Bureau of Epidemiology and Bureau of Tropical Diseases, Center for Disease Control, Public Health Service, U.S. Department of Health, Education, and Welfare, Service National d'Eradication de la Malaria, Atlanta, Georgia 30333, Haiti
In the Miragoane Valley of Haiti a consistent pattern in the incidence of Plasmodium falciparum malaria over a 10-year period made it possible to predict an annual outbreak and perform a prospective study to test the effects of aerial ultralow volume (ULV) malathion on epidemic levels of this disease. At the end of October 1972, after epidemic levels (100 cases/month/10,000 population) had been reached, spray operations were begun. The first spray cycle produced a sharp and immediate drop in populations of the vector Anopheles albimanus, followed 4 weeks later by a decrease in the incidence of malaria throughout the valley. Although the incidence of malaria was similar in sprayed and unsprayed areas prior to the effect of ULV malathion (176.1 and 198.7 cases/month/10,000 population, respectively), it was significantly different during the subsequent 3 months (16.8 cases/month/10,000 population in sprayed areas and 65.4 in unsprayed: p < 0.001). Travel histories indicated that only 4% of all cases had spent a night away from home during the 4 weeks prior to onset of symptoms; therefore, we concluded that these incidence data represent malaria transmission in the valley. Results of the study indicate that aerial spraying of ULV malathion can interrupt epidemic transmission of P. falciparum malaria by a susceptible vector.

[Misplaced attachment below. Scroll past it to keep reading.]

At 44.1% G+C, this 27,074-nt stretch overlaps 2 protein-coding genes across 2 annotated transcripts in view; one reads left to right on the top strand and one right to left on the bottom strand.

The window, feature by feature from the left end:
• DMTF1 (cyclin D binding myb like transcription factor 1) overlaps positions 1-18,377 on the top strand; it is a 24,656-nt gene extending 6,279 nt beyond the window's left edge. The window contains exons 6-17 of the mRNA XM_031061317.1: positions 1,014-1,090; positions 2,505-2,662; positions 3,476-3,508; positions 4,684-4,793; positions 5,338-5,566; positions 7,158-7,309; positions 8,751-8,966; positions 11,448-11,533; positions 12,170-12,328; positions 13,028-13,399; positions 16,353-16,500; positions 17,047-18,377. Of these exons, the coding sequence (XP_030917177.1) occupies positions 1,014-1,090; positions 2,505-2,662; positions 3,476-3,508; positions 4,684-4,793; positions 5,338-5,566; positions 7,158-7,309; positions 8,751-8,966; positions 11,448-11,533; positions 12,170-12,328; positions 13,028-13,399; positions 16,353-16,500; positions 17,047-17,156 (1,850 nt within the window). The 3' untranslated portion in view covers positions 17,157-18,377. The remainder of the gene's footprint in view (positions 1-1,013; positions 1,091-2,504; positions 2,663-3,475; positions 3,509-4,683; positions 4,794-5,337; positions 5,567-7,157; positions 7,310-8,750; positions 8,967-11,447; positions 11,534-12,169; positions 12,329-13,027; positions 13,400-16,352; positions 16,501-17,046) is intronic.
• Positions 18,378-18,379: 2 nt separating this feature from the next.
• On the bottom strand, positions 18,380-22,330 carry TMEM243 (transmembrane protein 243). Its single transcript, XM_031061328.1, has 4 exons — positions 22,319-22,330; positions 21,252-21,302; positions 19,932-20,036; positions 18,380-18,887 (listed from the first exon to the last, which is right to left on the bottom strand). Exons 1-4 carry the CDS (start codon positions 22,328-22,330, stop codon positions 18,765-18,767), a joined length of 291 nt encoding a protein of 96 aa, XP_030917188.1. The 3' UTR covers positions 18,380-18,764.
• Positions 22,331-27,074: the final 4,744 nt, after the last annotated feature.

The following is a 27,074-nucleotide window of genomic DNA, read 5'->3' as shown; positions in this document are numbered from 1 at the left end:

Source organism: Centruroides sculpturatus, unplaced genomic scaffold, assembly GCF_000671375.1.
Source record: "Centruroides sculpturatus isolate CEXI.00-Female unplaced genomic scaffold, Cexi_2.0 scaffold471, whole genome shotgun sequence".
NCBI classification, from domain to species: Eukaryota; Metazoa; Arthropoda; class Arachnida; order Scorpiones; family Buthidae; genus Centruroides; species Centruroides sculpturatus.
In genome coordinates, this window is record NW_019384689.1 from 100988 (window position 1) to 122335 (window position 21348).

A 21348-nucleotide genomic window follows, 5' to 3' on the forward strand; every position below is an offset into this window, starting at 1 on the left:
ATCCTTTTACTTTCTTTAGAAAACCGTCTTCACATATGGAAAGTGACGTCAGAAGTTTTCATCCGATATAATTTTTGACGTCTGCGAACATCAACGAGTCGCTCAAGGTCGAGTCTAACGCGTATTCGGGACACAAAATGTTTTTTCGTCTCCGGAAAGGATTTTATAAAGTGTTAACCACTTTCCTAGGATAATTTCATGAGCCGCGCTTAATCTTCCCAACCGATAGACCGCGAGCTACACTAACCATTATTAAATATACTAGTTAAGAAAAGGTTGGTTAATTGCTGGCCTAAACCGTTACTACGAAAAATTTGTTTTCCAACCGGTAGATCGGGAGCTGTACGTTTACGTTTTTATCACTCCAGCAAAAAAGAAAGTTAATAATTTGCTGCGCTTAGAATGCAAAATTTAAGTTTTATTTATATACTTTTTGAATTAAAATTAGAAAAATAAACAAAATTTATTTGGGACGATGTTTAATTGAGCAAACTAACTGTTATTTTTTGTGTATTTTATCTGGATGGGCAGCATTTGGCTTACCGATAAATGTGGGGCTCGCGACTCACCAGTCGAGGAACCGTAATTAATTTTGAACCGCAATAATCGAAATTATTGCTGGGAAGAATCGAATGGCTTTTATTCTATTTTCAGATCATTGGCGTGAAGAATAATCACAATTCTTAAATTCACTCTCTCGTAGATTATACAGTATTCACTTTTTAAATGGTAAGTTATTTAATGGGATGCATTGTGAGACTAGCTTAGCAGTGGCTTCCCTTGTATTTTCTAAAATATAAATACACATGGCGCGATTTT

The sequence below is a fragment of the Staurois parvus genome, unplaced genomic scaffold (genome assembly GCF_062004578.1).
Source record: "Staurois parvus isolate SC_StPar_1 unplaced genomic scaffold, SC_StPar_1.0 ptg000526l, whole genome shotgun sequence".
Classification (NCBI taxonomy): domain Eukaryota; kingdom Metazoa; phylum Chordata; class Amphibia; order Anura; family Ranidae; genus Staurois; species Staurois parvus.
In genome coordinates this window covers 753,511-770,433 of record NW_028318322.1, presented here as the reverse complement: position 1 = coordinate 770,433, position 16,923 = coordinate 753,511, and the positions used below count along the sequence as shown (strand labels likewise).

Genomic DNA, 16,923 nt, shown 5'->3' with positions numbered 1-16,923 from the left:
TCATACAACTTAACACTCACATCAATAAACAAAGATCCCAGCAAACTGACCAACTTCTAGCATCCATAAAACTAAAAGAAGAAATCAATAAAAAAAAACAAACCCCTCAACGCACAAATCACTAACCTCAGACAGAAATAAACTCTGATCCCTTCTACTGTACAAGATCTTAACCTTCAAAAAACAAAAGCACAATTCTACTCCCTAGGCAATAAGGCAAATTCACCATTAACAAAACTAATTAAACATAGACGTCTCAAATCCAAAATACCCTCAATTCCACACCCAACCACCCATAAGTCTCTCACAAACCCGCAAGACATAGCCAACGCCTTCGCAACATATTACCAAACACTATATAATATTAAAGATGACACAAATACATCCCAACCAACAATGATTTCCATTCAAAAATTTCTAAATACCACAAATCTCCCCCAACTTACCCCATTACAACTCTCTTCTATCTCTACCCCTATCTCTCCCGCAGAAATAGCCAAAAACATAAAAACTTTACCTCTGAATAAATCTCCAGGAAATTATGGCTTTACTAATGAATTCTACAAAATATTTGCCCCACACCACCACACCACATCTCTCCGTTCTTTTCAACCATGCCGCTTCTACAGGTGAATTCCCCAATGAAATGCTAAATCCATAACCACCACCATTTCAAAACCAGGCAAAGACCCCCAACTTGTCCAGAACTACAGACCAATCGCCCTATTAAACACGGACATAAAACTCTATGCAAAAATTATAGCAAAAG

Formerly with the Bureau of Epidemiology, Center for Disease Control, Atlanta, Georgia 30333. Present address: Lilongwe General Hospital, Lilongwe, Malawi, Africa.